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2019年10个最佳CSS框架

The best CSS frameworks
(形象信用:未来)

+$Looking for the best CSS framework? This guide is here to help. In this feature, we're going to help you get familiar with some of the most interesting and powerful CSS frameworks available. Some of these are well-known, while others are newer tools that are just starting to pick up steam. Either way, you’ll benefit greatly from getting to know these useful tools.

+$We'll kick things off with some well-known names. With any of these CSS frameworks you’ll be fully equipped to build clean, maintainable projects with minimal time investment. However, sometimes you need something a little more specific. For that reason, towards the end of the list you'll find some libraries and frameworks that have very specific use cases.

+$For more CSS inspiration, take a look at our roundup of top+$CSS animations and how to code them

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+$01. Bootstrap

best CSS frameworks: Bootstrap

+$(Image Credit: Bootstrap)

+$Let’s start with the most popular framework in the world. While Bootstrap is certainly not exclusively a CSS framework, its most popular features are the CSS-based ones. These include a powerful grid system, badges, buttons, card components, navbars and much more. There are also a whole load of+$free Bootstrap Themes探索。

+$If you’re not familiar with how a framework like Bootstrap works, a few code examples will help, so you can see how easy it is to build maintainable interfaces by editing nothing but HTML.

+$Bootstrap’s grid system is a great place to start. The Bootstrap grid has been a valuable commodity since the framework’s first public release in 2011. And no wonder – it’s ridiculously easy to use. Once you’ve included Bootstrap’s CSS, creating a responsive flexbox-based grid that works in all browsers is as simple as this:

+$
Column 1
Column 2
Column 3

+$As mentioned, Bootstrap also boasts a comprehensive collection of UI components. Some of those that have been difficult to style in the past are just plug-and-play with a framework like Bootstrap. These include a breadcrumb navigation component, a card component and a pagination component. Here’s the HTML to implement pagination:

+$

+$All of these components can be built without writing a single line of CSS. In many cases, you’ll likely theme the components to suit the project’s branding. Whatever the case, the mobile-friendly structure will already be in place, making it incredibly easy to reach a finished product in record time.引导+$also includes advanced features for responsive layouts, utility components and it’s built on Sass, so it’s super-flexible and customisable.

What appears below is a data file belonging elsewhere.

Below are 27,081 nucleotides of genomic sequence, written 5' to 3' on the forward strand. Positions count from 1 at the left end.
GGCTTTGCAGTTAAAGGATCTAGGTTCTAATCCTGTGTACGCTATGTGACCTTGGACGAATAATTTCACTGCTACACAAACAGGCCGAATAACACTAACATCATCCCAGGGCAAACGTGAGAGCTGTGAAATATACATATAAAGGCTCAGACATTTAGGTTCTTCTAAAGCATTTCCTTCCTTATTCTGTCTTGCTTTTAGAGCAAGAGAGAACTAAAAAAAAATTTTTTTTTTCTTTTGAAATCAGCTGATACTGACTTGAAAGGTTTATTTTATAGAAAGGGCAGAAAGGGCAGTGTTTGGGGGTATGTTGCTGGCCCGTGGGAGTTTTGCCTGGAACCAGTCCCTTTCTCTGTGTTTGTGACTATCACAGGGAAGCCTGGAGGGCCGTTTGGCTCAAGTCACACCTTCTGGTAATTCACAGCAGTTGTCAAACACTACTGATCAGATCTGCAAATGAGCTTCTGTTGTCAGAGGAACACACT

+$02. Foundation

best CSS frameworks: Foundation

+$(Image Credit: Foundation)

+$The Foundation framework, like Bootstrap, has become immensely popular and is known as a more sophisticated framework with some advanced but easy-to-implement CSS components. Foundation is built on Sass so, like Bootstrap, it’s customisable. In addition to that, it also boasts some powerful responsive features that mean making mobile-friendly designs is super-easy.

+$The responsive table component is one of our favourites:

+$

+$Also, the vertical timeline is a layout feature you don’t see in many frameworks. This component uses the+$.timeline+$class for the container, which then holds multiple+$.timeline-item+$elements with an icon and content for each item:

+$
Icon

Example text for timeline item.

+$That’s just a small sampling of the many components that make基础+$one of the best CSS frameworks available today.

+$03. UIkit

best CSS frameworks: UIkit

+$(Image Credit: UIkit)

+$UIkit is another popular frontend framework and maybe a little under-appreciated in terms of CSS features. In addition to many features similar to those found in other popular frameworks, there are a few useful specialised components.

+$First of all, if you’re still not very comfortable with flexbox, you can do complex flexbox-based layouts with UIkit using plain HTML. It might seem strange at first to use flexbox syntax in your HTML classes but this saves you from having to know all the quirks about flex wrapping, columns/rows, flex grow and so forth. Here’s an example:

+$
Item 1
Item 2
Item 3
Item 4
Item 5
Item 6

+$UIkit includes dozens of components that offer attractive styles out-of-the-box. Many of the features are specialised utility classes, including the following:

  • +$.uk-align-left+$.uk-align-right+$.uk-align-center+$for aligning or floating elements
  • +$.uk-column-1-2+$up To+$.uk-column-1-6+$for multi-column, magazine-style text layouts
  • +$.uk-radio+$.uk-checkbox+$and similar for attractive form inputs
  • +$Various margin and padding utility classes (+$.uk-margin-top+$.uk-padding-small+$etc.)